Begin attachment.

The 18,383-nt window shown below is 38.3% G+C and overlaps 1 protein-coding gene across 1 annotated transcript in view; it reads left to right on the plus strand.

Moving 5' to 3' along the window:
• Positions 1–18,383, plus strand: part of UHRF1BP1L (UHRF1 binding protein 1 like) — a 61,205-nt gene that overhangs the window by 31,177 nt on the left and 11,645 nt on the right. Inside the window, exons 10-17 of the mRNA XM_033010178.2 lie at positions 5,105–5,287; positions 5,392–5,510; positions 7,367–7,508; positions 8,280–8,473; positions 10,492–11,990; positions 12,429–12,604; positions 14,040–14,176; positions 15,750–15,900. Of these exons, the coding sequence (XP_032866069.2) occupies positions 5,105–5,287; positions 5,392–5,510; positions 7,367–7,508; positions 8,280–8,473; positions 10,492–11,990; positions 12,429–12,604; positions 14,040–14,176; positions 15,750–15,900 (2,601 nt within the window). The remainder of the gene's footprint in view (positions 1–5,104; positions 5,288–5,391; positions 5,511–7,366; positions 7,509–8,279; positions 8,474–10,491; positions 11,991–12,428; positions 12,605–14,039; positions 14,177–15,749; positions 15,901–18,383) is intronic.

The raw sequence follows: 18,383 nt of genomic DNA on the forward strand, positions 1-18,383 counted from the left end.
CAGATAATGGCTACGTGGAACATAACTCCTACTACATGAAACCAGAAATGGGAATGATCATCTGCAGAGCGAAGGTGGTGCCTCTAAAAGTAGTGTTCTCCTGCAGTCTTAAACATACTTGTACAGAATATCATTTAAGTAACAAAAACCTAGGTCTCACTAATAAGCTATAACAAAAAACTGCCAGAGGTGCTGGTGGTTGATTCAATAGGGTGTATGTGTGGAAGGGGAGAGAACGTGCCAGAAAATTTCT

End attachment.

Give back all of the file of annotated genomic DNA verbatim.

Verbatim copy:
The 18,383-nt window shown below is 38.3% G+C and overlaps 1 protein-coding gene across 1 annotated transcript in view; it reads left to right on the plus strand.

Moving 5' to 3' along the window:
• Positions 1–18,383, plus strand: part of UHRF1BP1L (UHRF1 binding protein 1 like) — a 61,205-nt gene that overhangs the window by 31,177 nt on the left and 11,645 nt on the right. Inside the window, exons 10-17 of the mRNA XM_033010178.2 lie at positions 5,105–5,287; positions 5,392–5,510; positions 7,367–7,508; positions 8,280–8,473; positions 10,492–11,990; positions 12,429–12,604; positions 14,040–14,176; positions 15,750–15,900. Of these exons, the coding sequence (XP_032866069.2) occupies positions 5,105–5,287; positions 5,392–5,510; positions 7,367–7,508; positions 8,280–8,473; positions 10,492–11,990; positions 12,429–12,604; positions 14,040–14,176; positions 15,750–15,900 (2,601 nt within the window). The remainder of the gene's footprint in view (positions 1–5,104; positions 5,288–5,391; positions 5,511–7,366; positions 7,509–8,279; positions 8,474–10,491; positions 11,991–12,428; positions 12,605–14,039; positions 14,177–15,749; positions 15,901–18,383) is intronic.

The raw sequence follows: 18,383 nt of genomic DNA on the forward strand, positions 1-18,383 counted from the left end.
CAGATAATGGCTACGTGGAACATAACTCCTACTACATGAAACCAGAAATGGGAATGATCATCTGCAGAGCGAAGGTGGTGCCTCTAAAAGTAGTGTTCTCCTGCAGTCTTAAACATACTTGTACAGAATATCATTTAAGTAACAAAAACCTAGGTCTCACTAATAAGCTATAACAAAAAACTGCCAGAGGTGCTGGTGGTTGATTCAATAGGGTGTATGTGTGGAAGGGGAGAGAACGTGCCAGAAAATTTCT